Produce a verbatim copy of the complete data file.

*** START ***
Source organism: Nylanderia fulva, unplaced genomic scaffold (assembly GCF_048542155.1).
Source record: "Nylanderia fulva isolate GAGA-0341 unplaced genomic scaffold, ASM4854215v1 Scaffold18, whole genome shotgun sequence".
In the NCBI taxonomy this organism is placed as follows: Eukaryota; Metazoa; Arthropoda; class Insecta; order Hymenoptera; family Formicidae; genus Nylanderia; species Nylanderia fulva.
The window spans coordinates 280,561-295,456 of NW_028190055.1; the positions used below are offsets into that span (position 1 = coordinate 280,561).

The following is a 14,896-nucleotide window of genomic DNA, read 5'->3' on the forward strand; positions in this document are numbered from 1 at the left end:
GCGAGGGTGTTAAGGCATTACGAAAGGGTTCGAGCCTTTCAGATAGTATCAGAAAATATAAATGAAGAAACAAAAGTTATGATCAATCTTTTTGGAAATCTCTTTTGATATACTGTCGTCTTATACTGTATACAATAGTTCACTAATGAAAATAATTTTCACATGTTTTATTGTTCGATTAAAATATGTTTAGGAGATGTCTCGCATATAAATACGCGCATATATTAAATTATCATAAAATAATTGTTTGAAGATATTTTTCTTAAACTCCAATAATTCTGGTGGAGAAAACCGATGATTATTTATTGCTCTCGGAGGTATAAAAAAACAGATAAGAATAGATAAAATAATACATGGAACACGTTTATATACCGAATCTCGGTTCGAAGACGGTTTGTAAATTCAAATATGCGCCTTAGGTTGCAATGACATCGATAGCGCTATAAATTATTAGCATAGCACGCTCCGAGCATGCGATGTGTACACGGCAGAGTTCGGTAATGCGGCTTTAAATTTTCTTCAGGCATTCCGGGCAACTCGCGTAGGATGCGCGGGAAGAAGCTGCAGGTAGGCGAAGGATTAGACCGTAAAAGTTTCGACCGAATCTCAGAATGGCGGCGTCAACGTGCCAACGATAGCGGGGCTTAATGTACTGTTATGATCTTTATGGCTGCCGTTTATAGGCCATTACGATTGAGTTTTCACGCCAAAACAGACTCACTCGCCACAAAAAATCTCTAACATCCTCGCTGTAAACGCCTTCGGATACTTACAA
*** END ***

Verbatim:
Source organism: Nylanderia fulva, unplaced genomic scaffold (assembly GCF_048542155.1).
Source record: "Nylanderia fulva isolate GAGA-0341 unplaced genomic scaffold, ASM4854215v1 Scaffold18, whole genome shotgun sequence".
In the NCBI taxonomy this organism is placed as follows: Eukaryota; Metazoa; Arthropoda; class Insecta; order Hymenoptera; family Formicidae; genus Nylanderia; species Nylanderia fulva.
The window spans coordinates 280,561-295,456 of NW_028190055.1; the positions used below are offsets into that span (position 1 = coordinate 280,561).

The following is a 14,896-nucleotide window of genomic DNA, read 5'->3' on the forward strand; positions in this document are numbered from 1 at the left end:
GCGAGGGTGTTAAGGCATTACGAAAGGGTTCGAGCCTTTCAGATAGTATCAGAAAATATAAATGAAGAAACAAAAGTTATGATCAATCTTTTTGGAAATCTCTTTTGATATACTGTCGTCTTATACTGTATACAATAGTTCACTAATGAAAATAATTTTCACATGTTTTATTGTTCGATTAAAATATGTTTAGGAGATGTCTCGCATATAAATACGCGCATATATTAAATTATCATAAAATAATTGTTTGAAGATATTTTTCTTAAACTCCAATAATTCTGGTGGAGAAAACCGATGATTATTTATTGCTCTCGGAGGTATAAAAAAACAGATAAGAATAGATAAAATAATACATGGAACACGTTTATATACCGAATCTCGGTTCGAAGACGGTTTGTAAATTCAAATATGCGCCTTAGGTTGCAATGACATCGATAGCGCTATAAATTATTAGCATAGCACGCTCCGAGCATGCGATGTGTACACGGCAGAGTTCGGTAATGCGGCTTTAAATTTTCTTCAGGCATTCCGGGCAACTCGCGTAGGATGCGCGGGAAGAAGCTGCAGGTAGGCGAAGGATTAGACCGTAAAAGTTTCGACCGAATCTCAGAATGGCGGCGTCAACGTGCCAACGATAGCGGGGCTTAATGTACTGTTATGATCTTTATGGCTGCCGTTTATAGGCCATTACGATTGAGTTTTCACGCCAAAACAGACTCACTCGCCACAAAAAATCTCTAACATCCTCGCTGTAAACGCCTTCGGATACTTACAA